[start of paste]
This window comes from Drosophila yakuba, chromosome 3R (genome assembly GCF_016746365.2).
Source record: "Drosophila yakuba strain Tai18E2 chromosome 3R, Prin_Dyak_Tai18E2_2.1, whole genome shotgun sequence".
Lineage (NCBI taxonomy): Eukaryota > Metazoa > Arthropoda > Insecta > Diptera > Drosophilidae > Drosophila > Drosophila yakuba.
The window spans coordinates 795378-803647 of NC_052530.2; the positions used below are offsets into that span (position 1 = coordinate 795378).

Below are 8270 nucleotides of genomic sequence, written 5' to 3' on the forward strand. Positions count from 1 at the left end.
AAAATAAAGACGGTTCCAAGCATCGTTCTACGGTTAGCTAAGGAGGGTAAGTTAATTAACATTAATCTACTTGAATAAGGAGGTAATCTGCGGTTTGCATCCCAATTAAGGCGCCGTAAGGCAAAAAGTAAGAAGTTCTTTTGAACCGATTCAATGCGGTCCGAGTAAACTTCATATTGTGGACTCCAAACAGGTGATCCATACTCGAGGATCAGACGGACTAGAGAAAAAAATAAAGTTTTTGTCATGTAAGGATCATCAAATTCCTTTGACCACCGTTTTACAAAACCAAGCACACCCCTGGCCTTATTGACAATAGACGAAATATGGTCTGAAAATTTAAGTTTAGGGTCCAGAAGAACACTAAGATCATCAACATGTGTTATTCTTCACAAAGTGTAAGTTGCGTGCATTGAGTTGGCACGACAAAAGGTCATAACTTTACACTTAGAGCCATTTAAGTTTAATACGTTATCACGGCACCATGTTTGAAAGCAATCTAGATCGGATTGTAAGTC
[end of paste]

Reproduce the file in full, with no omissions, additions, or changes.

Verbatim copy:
This window comes from Drosophila yakuba, chromosome 3R (genome assembly GCF_016746365.2).
Source record: "Drosophila yakuba strain Tai18E2 chromosome 3R, Prin_Dyak_Tai18E2_2.1, whole genome shotgun sequence".
Lineage (NCBI taxonomy): Eukaryota > Metazoa > Arthropoda > Insecta > Diptera > Drosophilidae > Drosophila > Drosophila yakuba.
The window spans coordinates 795378-803647 of NC_052530.2; the positions used below are offsets into that span (position 1 = coordinate 795378).

Below are 8270 nucleotides of genomic sequence, written 5' to 3' on the forward strand. Positions count from 1 at the left end.
AAAATAAAGACGGTTCCAAGCATCGTTCTACGGTTAGCTAAGGAGGGTAAGTTAATTAACATTAATCTACTTGAATAAGGAGGTAATCTGCGGTTTGCATCCCAATTAAGGCGCCGTAAGGCAAAAAGTAAGAAGTTCTTTTGAACCGATTCAATGCGGTCCGAGTAAACTTCATATTGTGGACTCCAAACAGGTGATCCATACTCGAGGATCAGACGGACTAGAGAAAAAAATAAAGTTTTTGTCATGTAAGGATCATCAAATTCCTTTGACCACCGTTTTACAAAACCAAGCACACCCCTGGCCTTATTGACAATAGACGAAATATGGTCTGAAAATTTAAGTTTAGGGTCCAGAAGAACACTAAGATCATCAACATGTGTTATTCTTCACAAAGTGTAAGTTGCGTGCATTGAGTTGGCACGACAAAAGGTCATAACTTTACACTTAGAGCCATTTAAGTTTAATACGTTATCACGGCACCATGTTTGAAAGCAATCTAGATCGGATTGTAAGTC